• Feature

The Art of Stone: Carving

From Quarry to Co-op

Jan 23, 2020
by John Geoghegan

“I carve outside, beside my house, because there is a lot of dust. I carve all by myself, but sometimes I get help sanding or polishing. I listen to the local radio or music when I carve.”

— Pitseolak Qimirpik


Oviloo Tunnillie
Woman Carving Stone (2008) Serpentinite 44.4 x 26.7 x 11.4 cm
Courtesy Winnipeg Art Gallery Photo Ernest Mayer


Nicotye Samayualie
THIS IS A PLACE WHERE THEY GO TO CARVE SOAPSTONE (2015) Coloured pencil and ink 76.2 x 58.4 cm
Courtesy Feheley Fine Arts

“I start early in the morning at 7 or 8 am. I carve and do grinding outside, but use my Dremel on the porch, which I heat up with a Coleman stove.”

– Noah Natakok


Ning Ashoona
Agiaguti (Tool for filing carvings) (2011) Serpentinite and rubber wire 5.1 x 33 x 5.1 cm
Courtesy Canadian Guild of Crafts


Pitseolak Qimirpik
Carver (2011) Serpentinite 24.1 x 8.9 x 12.7 cm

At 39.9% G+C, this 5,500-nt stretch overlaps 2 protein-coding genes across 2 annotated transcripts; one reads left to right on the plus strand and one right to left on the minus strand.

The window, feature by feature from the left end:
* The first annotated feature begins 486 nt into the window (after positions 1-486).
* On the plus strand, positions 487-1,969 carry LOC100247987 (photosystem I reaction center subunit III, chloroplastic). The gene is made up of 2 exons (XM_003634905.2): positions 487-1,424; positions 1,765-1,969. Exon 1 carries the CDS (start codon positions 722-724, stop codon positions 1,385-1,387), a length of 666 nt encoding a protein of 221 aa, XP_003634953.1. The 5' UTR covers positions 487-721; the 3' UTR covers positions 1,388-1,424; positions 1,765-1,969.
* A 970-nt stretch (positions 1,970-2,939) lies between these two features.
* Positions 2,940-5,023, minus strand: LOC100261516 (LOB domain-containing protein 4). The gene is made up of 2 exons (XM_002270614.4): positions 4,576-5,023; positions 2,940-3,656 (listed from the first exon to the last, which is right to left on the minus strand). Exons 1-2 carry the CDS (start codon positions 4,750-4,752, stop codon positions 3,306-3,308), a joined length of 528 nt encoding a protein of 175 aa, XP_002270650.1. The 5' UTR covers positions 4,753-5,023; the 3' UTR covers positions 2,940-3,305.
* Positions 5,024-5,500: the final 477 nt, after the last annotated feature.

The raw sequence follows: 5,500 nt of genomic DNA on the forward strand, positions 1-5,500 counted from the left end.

Courtesy Coastal Peoples Fine Arts Gallery


Koochy Kolola
Man Carving (2006) Serpentinite 24.1 x 26.7 x 17.8 cm
Courtesy Canadian Arctic Producers Photo Erin Yunes, Abbott Imaging

“I carve outside my house, in a small shack. I usually do the grinding and axing outside to get the rough shape of the carving. Once it is roughed out, I go inside to file and polish. I listen to the radio and music when I’m inside.”

 — Ning Ashoona


Pitseolak Qimirpik
Carver (2004) Serpentinite 12.7 x 17.8 x 15.2 cm
Courtesy Canadian Arctic Producers Photo Erin Yunes, Abbott Imaging

Quarry Co-op 

This piece first appeared in the Spring 2017 issue of the
Inuit Art Quarterly.

Interviews with Ashoona and Qimirpik took place by telephone on January 10, 2017, with Joe Takpaungi acting as a translator for Ashoona. Natakok was interviewed over Facebook Messenger on January 9 and February 3, 2017. Kolola responded via email on February 16, 2017. These interviews have been edited for clarity and condensed.

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